Asako I & II: Oddball Japanese Romantic Melodrama a Study in Love… and Millennials

By Liam Lacey

Rating: B-

While most romantic melodramas and rom-coms play with the idea of destiny, the bittersweet Japanese oddity Asako I & II makes it something of a central character. Adapted from a novel Net emo Samte mo (Whether Awake or Asleep) by Tomako Shibasaki, the story follows a young Asako, her first heartbreak and its aftermath, all wrapped around an improbable mistaken identity premise.

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The film is directed by Ryusuke Hamaguchi, who first gained international attention with 2015’s Happy Hour, a five-hour drama about the lives of four women in their thirties, performed with mostly non-professional actors, who collectively shared a best actress prize at the Locarno film festival.

Without that previous success, it’s something of a puzzle how the much-more-conventional Asako made the cut for the 2018 Cannes film festival. The first part of the story, almost a long prelude, sees a shy young student, Asako, swept off her feet by a free-spirited good-looking young man named Baku who she meets at an art gallery and falls for, while firecrackers (courtesy of some delinquent street kids) snap around them.

A girlfriend warns her that she doesn’t trust the guy, but Asako won’t listen because the passion’s too hot. After a motorcycle accident, in which they crash on the highway, she comes to, rolls over and begins making out with her new boyfriend, in front of startled onlookers. But Baku has a disquieting habit of disappearing for hours without explanation and, one day, Baku goes out to buy shoes and doesn’t return.

Our main story starts two years later. A still-traumatized Asako is working in a Tokyo coffee shop when she thinks she sees Baku again, this time as a strait-laced young marketing man for an Osaka-based saki company. It turns out he’s just his extremely identical but utterly unrelated twin, named Ryohei. Despite her initial nervousness, Asako falls for him. They begin a happy relationship and although Asako dotes on him, she fails to tell Ryohei of the extraordinary resemblance to her first love. For a while, the viewer is confused: Is Ryohei really Baku in disguise? Is he the victim of amnesia?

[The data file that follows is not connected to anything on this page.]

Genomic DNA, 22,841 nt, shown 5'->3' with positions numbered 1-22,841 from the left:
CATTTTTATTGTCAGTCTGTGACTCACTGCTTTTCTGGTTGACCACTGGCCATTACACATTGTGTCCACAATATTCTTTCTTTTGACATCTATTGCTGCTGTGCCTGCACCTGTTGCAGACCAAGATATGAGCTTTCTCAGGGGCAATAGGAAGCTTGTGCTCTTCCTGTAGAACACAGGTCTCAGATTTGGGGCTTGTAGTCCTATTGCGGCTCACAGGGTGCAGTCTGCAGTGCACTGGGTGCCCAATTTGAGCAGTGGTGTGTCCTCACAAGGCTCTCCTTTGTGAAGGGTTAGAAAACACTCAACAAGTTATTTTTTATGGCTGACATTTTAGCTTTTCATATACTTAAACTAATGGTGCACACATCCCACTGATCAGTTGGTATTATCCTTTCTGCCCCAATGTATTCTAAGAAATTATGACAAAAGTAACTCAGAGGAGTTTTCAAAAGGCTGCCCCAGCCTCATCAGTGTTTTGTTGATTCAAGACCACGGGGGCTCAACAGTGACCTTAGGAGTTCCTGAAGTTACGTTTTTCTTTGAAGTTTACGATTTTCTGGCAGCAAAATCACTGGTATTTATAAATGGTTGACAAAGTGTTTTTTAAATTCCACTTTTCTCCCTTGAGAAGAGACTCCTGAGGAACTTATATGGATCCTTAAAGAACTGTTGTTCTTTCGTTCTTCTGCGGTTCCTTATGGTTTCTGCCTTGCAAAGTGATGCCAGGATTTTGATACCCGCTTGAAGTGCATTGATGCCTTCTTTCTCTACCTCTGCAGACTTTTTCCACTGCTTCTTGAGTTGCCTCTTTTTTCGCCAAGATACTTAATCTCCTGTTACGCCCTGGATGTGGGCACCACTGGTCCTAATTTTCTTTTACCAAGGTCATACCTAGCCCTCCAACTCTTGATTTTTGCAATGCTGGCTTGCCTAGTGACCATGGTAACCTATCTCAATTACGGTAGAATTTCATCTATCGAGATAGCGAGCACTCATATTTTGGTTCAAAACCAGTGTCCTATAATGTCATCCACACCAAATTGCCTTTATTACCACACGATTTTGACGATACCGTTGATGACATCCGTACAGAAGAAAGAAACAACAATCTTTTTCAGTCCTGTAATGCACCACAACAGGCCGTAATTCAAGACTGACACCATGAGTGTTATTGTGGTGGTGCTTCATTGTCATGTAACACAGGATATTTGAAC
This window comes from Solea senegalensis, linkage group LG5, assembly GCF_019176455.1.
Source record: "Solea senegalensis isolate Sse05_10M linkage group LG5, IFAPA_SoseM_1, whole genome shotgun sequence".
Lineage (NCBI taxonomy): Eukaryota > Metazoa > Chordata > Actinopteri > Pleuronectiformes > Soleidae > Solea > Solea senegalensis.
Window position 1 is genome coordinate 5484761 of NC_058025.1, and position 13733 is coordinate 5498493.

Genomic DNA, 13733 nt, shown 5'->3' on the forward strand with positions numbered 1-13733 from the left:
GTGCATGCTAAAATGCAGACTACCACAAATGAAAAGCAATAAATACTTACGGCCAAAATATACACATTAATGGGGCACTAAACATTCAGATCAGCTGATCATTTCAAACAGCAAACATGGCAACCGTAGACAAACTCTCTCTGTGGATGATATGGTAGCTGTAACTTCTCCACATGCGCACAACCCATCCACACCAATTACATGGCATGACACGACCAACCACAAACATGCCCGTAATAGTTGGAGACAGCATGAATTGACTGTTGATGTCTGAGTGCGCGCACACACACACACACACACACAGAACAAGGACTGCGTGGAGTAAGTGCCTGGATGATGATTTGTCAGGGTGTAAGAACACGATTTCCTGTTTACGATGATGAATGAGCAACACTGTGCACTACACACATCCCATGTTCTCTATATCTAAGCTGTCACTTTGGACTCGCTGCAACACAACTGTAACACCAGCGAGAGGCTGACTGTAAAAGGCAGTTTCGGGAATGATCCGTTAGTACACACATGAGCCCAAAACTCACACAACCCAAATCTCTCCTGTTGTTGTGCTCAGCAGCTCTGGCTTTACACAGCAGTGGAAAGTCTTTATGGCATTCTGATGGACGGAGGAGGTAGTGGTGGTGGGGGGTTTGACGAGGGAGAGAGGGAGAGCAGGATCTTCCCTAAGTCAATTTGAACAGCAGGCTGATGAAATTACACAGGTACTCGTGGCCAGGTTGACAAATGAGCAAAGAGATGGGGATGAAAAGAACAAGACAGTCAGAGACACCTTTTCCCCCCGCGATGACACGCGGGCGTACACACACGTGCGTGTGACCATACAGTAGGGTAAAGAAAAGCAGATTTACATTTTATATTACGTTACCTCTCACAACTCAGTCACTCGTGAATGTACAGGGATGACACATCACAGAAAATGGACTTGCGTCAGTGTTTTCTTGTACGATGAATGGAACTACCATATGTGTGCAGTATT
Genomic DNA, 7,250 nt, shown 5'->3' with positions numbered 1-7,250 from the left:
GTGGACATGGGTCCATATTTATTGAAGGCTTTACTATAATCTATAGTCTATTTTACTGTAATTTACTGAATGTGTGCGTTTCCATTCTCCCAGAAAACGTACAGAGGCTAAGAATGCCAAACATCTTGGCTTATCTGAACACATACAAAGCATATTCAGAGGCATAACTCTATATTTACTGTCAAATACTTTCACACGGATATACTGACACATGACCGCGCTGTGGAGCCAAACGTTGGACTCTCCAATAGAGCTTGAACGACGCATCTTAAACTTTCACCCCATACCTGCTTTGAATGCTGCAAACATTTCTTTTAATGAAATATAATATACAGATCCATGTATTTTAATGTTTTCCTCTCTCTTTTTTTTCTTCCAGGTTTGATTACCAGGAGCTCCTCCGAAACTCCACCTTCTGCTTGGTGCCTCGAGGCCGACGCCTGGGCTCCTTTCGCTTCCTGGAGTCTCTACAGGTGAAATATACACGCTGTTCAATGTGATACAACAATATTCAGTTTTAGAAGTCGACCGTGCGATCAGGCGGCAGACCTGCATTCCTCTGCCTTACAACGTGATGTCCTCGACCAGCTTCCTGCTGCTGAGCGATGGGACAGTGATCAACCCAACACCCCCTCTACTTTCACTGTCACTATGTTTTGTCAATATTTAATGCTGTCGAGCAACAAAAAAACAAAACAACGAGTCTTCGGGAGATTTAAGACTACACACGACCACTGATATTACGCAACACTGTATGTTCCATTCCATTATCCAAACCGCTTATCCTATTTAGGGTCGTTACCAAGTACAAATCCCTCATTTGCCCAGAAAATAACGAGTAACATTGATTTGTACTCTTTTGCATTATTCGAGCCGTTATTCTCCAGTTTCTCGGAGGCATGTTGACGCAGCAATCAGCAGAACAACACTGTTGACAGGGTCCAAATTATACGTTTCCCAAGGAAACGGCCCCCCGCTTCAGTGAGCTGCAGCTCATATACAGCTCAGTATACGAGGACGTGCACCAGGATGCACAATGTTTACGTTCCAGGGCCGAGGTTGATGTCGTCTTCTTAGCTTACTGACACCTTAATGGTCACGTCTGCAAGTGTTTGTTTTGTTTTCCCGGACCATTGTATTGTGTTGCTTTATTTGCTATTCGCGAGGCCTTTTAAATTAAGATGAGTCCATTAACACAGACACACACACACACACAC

Some years later, Asako discovers that Baku is still out there, and he has become a celebrity model and teen idol. The trouble is, she’s not over him, and Baku has not finished messing with her. Their reunion, in a restaurant — where Asako is dining with Royohei and friends — is the most piercing moment in the drama.

In the double role of solid nice guy Royohei and sexy bad boy Baku, actor Masahiro Higashide does a decent job, with contrasting clothes, gestures, haircuts and, apparently, informed, different Osaka and Tokyo accents. If he has two personalities, Erika Karata, as Asako, barely manages to complete one.

In ways that seem to go beyond the film’s intentions, she seems psychologically stunted, unaware of — never mind not in control of — her own emotions. If Baku is a plausible sociopath, Asako’s romantic obsessiveness proves just as damaging, and while there are interesting ideas to probe here, the film never really feels much deeper than a distilled version of the Harlequin novel about the hot bad boy, the sweet dull boy and the girl in the middle who doesn’t know her own mind.

Somewhat more interesting here is the portrait of the anxiety-ridden millennial generation, especially the secondary characters, including Asako’s actress roommate Maya (Rio Yamashita), and Ryohei’s amusingly blunt friend (Koji Seto), whose clumsy honesty is presented as an alternative to characters tragically hampered by their emotional diffidence.

Asako I & II. Directed by Ryusuke Hamaguchi. Written by Ryusuke Hamaguchi and Sachiko Tanaka, based on the novel by Tomako Shibasaki. Starring Erika Karata and Masahiro Higashide. Opens May 31 at Toronto’s TIFF Bell Lightbox.